If you're seriously debating an investment in oil, whether through a distributor, extractor or manufacturer, you probably know more than most investors that this industry is by far one of the more robust on the planet. Civilization literally cannot run without a daily influx of energy, and as a result, oil companies generally reap enormous benefits.
Yet the picture is not 100 percent rosy for the oil sector, as there are outside pressures that, while usually transitory, can result in periods of sub-par growth or revenue. In today's article, we'll look at events or conditions that can negatively impact the portfolio of an oil investor. The purpose of this exploration is to give investors a better idea of evaluating the risks of investing in oil and provide a foundation on which to develop a risk management strategy.
As the 2007-2009 financial panic showed, rapidly decreasing economic activity can have a profound impact on the price of a barrel of oil. This cost peaked at around $135 dollars a barrel on the eve of the crisis, before plunging to just under $40 dollars for the remainder of that year. It has since recovered to an average of $95. This shift shows not merely a weakness in the asset but an underlying possibility of sudden downward changes.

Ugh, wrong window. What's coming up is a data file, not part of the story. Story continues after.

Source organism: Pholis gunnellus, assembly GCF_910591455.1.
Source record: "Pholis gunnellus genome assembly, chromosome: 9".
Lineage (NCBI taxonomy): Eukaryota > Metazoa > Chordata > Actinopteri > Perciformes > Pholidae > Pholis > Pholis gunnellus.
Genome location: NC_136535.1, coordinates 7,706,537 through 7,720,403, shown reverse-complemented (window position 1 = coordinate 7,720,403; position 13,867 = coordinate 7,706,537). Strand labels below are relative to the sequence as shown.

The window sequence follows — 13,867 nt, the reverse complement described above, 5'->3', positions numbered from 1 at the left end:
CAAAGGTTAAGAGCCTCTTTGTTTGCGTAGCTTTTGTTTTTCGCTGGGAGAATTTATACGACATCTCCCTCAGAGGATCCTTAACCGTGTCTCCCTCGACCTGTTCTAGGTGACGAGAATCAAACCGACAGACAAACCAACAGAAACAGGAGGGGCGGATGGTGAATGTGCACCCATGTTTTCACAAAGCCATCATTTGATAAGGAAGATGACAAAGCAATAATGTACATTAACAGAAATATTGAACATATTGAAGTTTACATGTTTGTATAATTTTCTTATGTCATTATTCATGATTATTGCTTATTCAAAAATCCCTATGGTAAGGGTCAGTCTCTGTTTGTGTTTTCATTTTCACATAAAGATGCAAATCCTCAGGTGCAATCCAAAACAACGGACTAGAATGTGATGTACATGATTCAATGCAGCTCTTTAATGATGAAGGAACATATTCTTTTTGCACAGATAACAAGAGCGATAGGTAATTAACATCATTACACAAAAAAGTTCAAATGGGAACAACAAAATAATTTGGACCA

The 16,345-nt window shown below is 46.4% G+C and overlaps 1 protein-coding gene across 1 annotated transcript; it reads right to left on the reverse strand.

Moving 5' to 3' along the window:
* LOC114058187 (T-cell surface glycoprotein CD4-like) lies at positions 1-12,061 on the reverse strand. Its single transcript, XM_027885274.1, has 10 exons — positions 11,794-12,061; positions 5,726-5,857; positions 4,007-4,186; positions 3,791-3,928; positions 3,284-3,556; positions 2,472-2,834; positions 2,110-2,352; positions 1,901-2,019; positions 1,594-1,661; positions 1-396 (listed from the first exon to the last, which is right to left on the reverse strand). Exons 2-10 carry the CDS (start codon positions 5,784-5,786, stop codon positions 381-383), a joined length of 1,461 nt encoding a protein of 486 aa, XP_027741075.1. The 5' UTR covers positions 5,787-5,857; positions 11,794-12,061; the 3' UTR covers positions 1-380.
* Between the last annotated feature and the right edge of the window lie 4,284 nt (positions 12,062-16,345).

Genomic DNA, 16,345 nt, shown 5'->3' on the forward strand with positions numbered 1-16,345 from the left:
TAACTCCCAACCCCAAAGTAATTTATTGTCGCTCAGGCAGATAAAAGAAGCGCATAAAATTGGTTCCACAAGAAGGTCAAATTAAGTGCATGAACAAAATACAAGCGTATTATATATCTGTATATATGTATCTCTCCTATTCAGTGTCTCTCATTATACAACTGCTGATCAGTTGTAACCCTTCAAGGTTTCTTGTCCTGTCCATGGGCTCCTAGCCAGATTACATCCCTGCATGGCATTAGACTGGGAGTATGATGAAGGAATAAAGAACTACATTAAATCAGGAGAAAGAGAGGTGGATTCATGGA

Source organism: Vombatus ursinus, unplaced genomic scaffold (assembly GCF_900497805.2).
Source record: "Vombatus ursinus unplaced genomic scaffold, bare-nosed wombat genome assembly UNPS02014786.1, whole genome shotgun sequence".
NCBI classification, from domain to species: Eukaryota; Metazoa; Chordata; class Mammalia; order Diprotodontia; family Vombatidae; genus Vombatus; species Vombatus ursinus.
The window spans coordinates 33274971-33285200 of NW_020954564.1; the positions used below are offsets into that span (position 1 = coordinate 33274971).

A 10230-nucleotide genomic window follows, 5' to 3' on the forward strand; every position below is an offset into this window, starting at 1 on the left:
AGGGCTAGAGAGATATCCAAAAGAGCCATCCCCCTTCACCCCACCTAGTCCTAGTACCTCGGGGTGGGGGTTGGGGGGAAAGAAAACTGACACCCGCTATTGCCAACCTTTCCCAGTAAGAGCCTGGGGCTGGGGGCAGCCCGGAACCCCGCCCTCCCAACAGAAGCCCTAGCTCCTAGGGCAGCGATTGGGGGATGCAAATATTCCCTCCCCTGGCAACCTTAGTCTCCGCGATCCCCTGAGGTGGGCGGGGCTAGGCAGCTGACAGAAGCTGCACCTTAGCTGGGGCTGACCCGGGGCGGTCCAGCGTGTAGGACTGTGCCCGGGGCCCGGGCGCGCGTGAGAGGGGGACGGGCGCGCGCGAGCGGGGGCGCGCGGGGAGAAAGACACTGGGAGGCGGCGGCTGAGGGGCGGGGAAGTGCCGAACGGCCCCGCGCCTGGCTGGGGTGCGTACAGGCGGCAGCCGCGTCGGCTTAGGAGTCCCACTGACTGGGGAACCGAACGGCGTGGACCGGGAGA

Most economists point to war as a price factor for oil, though the reality is that this event can swing costs either way. Some believe that oil is approaching $100 or more again as the Syrian civil war threatens to draw in Iran and the United States, a conflict that could result in the closure of the Strait of Hormuz and, most likely, skyrocketing oil prices. Add the fact that armed engagements tend to consume a lot of energy and investors could see these expenses climb dramatically.
At the end of the day, you need to use your best judgment when assessing risk, and this includes exploring an asset class like oil. Those who place a value on monitoring and, when needed, reacting to risk in a comprehensive way should look at SmartStops' array of portfolio management services that can give them a leg-up as they invest in the stock market.
Categories: Risk Management, Trading & Portfolio Strategies